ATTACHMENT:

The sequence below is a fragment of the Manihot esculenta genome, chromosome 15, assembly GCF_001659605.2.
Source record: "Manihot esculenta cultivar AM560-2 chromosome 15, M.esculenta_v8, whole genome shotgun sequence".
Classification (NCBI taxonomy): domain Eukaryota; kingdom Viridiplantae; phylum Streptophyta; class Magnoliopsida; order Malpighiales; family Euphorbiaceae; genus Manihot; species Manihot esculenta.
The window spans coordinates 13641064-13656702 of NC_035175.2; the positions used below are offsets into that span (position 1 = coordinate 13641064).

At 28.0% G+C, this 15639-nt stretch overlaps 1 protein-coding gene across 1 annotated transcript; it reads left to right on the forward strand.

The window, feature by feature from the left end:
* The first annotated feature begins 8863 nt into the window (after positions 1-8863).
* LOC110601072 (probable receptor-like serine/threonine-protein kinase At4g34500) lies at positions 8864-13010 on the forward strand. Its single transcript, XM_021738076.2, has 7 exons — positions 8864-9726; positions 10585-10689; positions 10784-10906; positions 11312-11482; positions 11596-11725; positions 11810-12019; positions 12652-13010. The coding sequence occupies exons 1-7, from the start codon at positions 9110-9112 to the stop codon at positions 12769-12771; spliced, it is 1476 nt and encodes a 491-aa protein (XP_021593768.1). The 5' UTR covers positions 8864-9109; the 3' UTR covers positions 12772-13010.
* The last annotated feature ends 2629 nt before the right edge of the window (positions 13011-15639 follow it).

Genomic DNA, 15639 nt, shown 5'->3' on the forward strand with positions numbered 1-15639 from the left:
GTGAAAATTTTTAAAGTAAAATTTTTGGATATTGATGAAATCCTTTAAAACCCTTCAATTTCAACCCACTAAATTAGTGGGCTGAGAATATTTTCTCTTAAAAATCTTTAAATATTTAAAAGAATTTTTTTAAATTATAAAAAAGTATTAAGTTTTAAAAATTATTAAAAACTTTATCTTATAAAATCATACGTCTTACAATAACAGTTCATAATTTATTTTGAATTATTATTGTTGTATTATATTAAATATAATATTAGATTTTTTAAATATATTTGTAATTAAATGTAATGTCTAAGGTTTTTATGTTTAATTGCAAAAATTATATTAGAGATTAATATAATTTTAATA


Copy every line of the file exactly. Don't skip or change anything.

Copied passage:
The sequence below is a fragment of the Manihot esculenta genome, chromosome 15, assembly GCF_001659605.2.
Source record: "Manihot esculenta cultivar AM560-2 chromosome 15, M.esculenta_v8, whole genome shotgun sequence".
Classification (NCBI taxonomy): domain Eukaryota; kingdom Viridiplantae; phylum Streptophyta; class Magnoliopsida; order Malpighiales; family Euphorbiaceae; genus Manihot; species Manihot esculenta.
The window spans coordinates 13641064-13656702 of NC_035175.2; the positions used below are offsets into that span (position 1 = coordinate 13641064).

At 28.0% G+C, this 15639-nt stretch overlaps 1 protein-coding gene across 1 annotated transcript; it reads left to right on the forward strand.

The window, feature by feature from the left end:
* The first annotated feature begins 8863 nt into the window (after positions 1-8863).
* LOC110601072 (probable receptor-like serine/threonine-protein kinase At4g34500) lies at positions 8864-13010 on the forward strand. Its single transcript, XM_021738076.2, has 7 exons — positions 8864-9726; positions 10585-10689; positions 10784-10906; positions 11312-11482; positions 11596-11725; positions 11810-12019; positions 12652-13010. The coding sequence occupies exons 1-7, from the start codon at positions 9110-9112 to the stop codon at positions 12769-12771; spliced, it is 1476 nt and encodes a 491-aa protein (XP_021593768.1). The 5' UTR covers positions 8864-9109; the 3' UTR covers positions 12772-13010.
* The last annotated feature ends 2629 nt before the right edge of the window (positions 13011-15639 follow it).

Genomic DNA, 15639 nt, shown 5'->3' on the forward strand with positions numbered 1-15639 from the left:
GTGAAAATTTTTAAAGTAAAATTTTTGGATATTGATGAAATCCTTTAAAACCCTTCAATTTCAACCCACTAAATTAGTGGGCTGAGAATATTTTCTCTTAAAAATCTTTAAATATTTAAAAGAATTTTTTTAAATTATAAAAAAGTATTAAGTTTTAAAAATTATTAAAAACTTTATCTTATAAAATCATACGTCTTACAATAACAGTTCATAATTTATTTTGAATTATTATTGTTGTATTATATTAAATATAATATTAGATTTTTTAAATATATTTGTAATTAAATGTAATGTCTAAGGTTTTTATGTTTAATTGCAAAAATTATATTAGAGATTAATATAATTTTAATA